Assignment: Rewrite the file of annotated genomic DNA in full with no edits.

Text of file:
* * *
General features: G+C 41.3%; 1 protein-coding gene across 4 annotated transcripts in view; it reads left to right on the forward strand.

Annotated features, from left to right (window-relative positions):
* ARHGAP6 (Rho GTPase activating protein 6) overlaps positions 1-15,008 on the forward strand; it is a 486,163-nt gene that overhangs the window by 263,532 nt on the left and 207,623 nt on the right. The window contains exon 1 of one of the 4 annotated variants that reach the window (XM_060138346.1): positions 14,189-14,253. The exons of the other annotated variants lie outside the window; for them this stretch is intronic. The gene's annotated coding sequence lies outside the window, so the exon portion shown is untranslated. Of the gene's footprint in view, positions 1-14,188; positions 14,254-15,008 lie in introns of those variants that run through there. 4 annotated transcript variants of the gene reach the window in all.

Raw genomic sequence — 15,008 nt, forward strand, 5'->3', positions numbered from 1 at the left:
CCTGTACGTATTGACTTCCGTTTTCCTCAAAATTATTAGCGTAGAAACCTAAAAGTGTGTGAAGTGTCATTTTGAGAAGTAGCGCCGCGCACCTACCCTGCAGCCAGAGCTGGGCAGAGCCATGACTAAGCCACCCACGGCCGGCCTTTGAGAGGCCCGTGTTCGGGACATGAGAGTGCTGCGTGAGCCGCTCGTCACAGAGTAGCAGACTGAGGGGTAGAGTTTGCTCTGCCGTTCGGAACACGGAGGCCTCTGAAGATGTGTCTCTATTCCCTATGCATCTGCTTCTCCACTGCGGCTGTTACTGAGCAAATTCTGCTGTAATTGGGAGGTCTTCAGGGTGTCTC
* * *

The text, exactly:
General features: G+C 41.3%; 1 protein-coding gene across 4 annotated transcripts in view; it reads left to right on the forward strand.

Annotated features, from left to right (window-relative positions):
* ARHGAP6 (Rho GTPase activating protein 6) overlaps positions 1-15,008 on the forward strand; it is a 486,163-nt gene that overhangs the window by 263,532 nt on the left and 207,623 nt on the right. The window contains exon 1 of one of the 4 annotated variants that reach the window (XM_060138346.1): positions 14,189-14,253. The exons of the other annotated variants lie outside the window; for them this stretch is intronic. The gene's annotated coding sequence lies outside the window, so the exon portion shown is untranslated. Of the gene's footprint in view, positions 1-14,188; positions 14,254-15,008 lie in introns of those variants that run through there. 4 annotated transcript variants of the gene reach the window in all.

Raw genomic sequence — 15,008 nt, forward strand, 5'->3', positions numbered from 1 at the left:
CCTGTACGTATTGACTTCCGTTTTCCTCAAAATTATTAGCGTAGAAACCTAAAAGTGTGTGAAGTGTCATTTTGAGAAGTAGCGCCGCGCACCTACCCTGCAGCCAGAGCTGGGCAGAGCCATGACTAAGCCACCCACGGCCGGCCTTTGAGAGGCCCGTGTTCGGGACATGAGAGTGCTGCGTGAGCCGCTCGTCACAGAGTAGCAGACTGAGGGGTAGAGTTTGCTCTGCCGTTCGGAACACGGAGGCCTCTGAAGATGTGTCTCTATTCCCTATGCATCTGCTTCTCCACTGCGGCTGTTACTGAGCAAATTCTGCTGTAATTGGGAGGTCTTCAGGGTGTCTC